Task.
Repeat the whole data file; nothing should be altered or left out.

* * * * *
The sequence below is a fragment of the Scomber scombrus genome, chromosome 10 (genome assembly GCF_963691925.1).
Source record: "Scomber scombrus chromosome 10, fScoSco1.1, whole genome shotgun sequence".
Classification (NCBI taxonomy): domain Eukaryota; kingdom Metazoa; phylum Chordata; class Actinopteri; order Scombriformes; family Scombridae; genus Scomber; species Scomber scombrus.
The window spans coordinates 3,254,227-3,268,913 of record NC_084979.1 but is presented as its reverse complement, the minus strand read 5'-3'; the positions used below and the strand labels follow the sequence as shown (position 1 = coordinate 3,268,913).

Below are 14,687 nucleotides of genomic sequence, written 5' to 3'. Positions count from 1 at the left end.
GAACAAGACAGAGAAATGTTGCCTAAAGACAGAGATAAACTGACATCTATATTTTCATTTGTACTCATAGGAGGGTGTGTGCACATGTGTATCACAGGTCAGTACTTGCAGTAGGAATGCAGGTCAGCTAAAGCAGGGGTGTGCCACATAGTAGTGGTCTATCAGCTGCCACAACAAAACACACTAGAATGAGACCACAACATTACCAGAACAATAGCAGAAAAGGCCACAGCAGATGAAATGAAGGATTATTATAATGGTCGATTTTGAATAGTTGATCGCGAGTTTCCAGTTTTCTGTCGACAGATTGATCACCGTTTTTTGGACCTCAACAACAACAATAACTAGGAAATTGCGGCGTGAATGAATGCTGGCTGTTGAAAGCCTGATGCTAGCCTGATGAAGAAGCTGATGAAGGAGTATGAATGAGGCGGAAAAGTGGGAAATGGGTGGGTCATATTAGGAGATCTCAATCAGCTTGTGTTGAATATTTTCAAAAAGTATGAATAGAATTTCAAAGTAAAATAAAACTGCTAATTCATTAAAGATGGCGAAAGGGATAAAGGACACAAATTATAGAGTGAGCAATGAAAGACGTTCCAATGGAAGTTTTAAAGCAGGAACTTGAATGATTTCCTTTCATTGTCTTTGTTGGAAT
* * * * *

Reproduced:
The sequence below is a fragment of the Scomber scombrus genome, chromosome 10 (genome assembly GCF_963691925.1).
Source record: "Scomber scombrus chromosome 10, fScoSco1.1, whole genome shotgun sequence".
Classification (NCBI taxonomy): domain Eukaryota; kingdom Metazoa; phylum Chordata; class Actinopteri; order Scombriformes; family Scombridae; genus Scomber; species Scomber scombrus.
The window spans coordinates 3,254,227-3,268,913 of record NC_084979.1 but is presented as its reverse complement, the minus strand read 5'-3'; the positions used below and the strand labels follow the sequence as shown (position 1 = coordinate 3,268,913).

Below are 14,687 nucleotides of genomic sequence, written 5' to 3'. Positions count from 1 at the left end.
GAACAAGACAGAGAAATGTTGCCTAAAGACAGAGATAAACTGACATCTATATTTTCATTTGTACTCATAGGAGGGTGTGTGCACATGTGTATCACAGGTCAGTACTTGCAGTAGGAATGCAGGTCAGCTAAAGCAGGGGTGTGCCACATAGTAGTGGTCTATCAGCTGCCACAACAAAACACACTAGAATGAGACCACAACATTACCAGAACAATAGCAGAAAAGGCCACAGCAGATGAAATGAAGGATTATTATAATGGTCGATTTTGAATAGTTGATCGCGAGTTTCCAGTTTTCTGTCGACAGATTGATCACCGTTTTTTGGACCTCAACAACAACAATAACTAGGAAATTGCGGCGTGAATGAATGCTGGCTGTTGAAAGCCTGATGCTAGCCTGATGAAGAAGCTGATGAAGGAGTATGAATGAGGCGGAAAAGTGGGAAATGGGTGGGTCATATTAGGAGATCTCAATCAGCTTGTGTTGAATATTTTCAAAAAGTATGAATAGAATTTCAAAGTAAAATAAAACTGCTAATTCATTAAAGATGGCGAAAGGGATAAAGGACACAAATTATAGAGTGAGCAATGAAAGACGTTCCAATGGAAGTTTTAAAGCAGGAACTTGAATGATTTCCTTTCATTGTCTTTGTTGGAAT